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Charles-Auguste De BÉRIOT (1802-1870)
Violin Concerto No. 7 in G major, Op. 73 (1851) [20:53]
Violin Concerto No. 2 in B minor, Op. 32 (1841) [31:56]
Violin Concerto No. 4 in D minor, Op. 46 (1844) [11:47]
Laurent Albrecht Breuninger (violin)
Northwest German Philharmonic/Frank Beermann
rec. Herford, Schützenhof, October 2004
CPO 777 167-2 [64:29] 

 


This is beautiful music. So why don't we hear it more frequently? Bert Hagels, in his program note, suggests a shift in nineteenth-century concert programming away from virtuoso works, intended primarily to exploit the technical capacities of the violin (or the violinist), to abstract concerti by non-violinists; he specifically cites Beethoven, Mendelssohn and Brahms as favored composers. The explanation makes sense, and would seem to hold true today: among composers of the virtuoso persuasion, only Vieuxtemps and Wieniawski - along with Paganini, the pioneer of the genre - have kept a tenacious, if tenuous, hold on the repertory. On the evidence of this program, Bériot's melodic, richly colored concerti deserve at least as much respect, and exposure, as any pieces by those composers.

Paganini's influence is marked in Bériot's early B minor concerto, notably in the sharply etched, "Classical" rhythmic outlines of the first movement's rigorous opening ritornello, and the showy fireworks that it sets off. The central Andantino has an appealing, bittersweet lyricism, saved from mawkishness by touches of pungent instrumental color. The concluding Rondo russe, while not a Gypsy dance movement as such, has the sort of syncopated lilt associated with such movements.

In the D minor concerto, the composer attempts an integrated one-movement form with some success. The orchestral introduction doesn't suggest a condensed structure: the orchestra offers the conventional two themes, respectively forceful and lyrical, before the soloist takes them up. Instead of proceeding to the expected development section, however, the music subsides into a calming cantabile intermezzo, followed by a full recapitulation of the second theme and a coda. It's all quite accomplished, and despite the piece's relative brevity - it's just eleven-minutes-and-change in duration - the musical argument doesn't require further amplification.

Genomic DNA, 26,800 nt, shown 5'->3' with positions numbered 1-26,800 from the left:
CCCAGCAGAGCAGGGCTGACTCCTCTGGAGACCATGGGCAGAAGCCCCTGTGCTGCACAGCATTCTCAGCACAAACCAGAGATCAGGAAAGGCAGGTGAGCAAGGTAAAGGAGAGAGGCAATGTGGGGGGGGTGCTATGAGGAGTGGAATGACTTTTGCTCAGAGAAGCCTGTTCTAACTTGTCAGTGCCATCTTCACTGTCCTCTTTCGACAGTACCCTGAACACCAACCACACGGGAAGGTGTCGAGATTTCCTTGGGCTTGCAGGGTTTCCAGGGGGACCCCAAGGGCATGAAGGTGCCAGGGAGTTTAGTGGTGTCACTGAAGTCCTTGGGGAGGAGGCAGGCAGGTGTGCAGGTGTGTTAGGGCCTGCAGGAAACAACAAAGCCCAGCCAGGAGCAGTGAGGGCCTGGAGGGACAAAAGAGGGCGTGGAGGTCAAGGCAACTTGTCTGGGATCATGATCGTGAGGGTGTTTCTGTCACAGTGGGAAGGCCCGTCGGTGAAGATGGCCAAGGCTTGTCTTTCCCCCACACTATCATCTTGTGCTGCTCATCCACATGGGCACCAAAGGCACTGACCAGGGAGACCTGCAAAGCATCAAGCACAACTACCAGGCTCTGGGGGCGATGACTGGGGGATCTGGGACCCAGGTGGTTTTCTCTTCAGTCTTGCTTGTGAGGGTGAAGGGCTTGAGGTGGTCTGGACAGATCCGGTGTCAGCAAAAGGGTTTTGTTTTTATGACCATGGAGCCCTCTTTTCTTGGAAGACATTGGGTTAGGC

The G major concerto of seven years later reverts to a standard three-movement pattern, but by now Bériot has come into his own as a melodist. The short-winded motifs of Paganini and his followers have been replaced by long, surging phrases that unfold in broad arcs to span the bars. More than once as I listened, the heady swellings of Lalo's Roi d'Ys overture came to mind. This score, at least, should appeal to modern, sophisticated audiences. 

Laurent Albrecht Breuninger is a persuasive advocate for these scores. In the slow movements and equivalents, he phrases the arching melodies sensitively, playing with an understated vibrancy. His intonation and tone in the display passages are acceptable rather than breathtaking most of the time, though he nails the most important moments - exposed leaps and such - with thrilling accuracy. The Northwest German Philharmonic under Beermann provide a colorful, musically understanding backdrop, though the resonant bassi, more Germanic than Gallic, underscore the foreshadowing of the French post-Wagnerians. Gorgeous sound reproduction completes the package.

Stephen Francis Vasta
 

 

 


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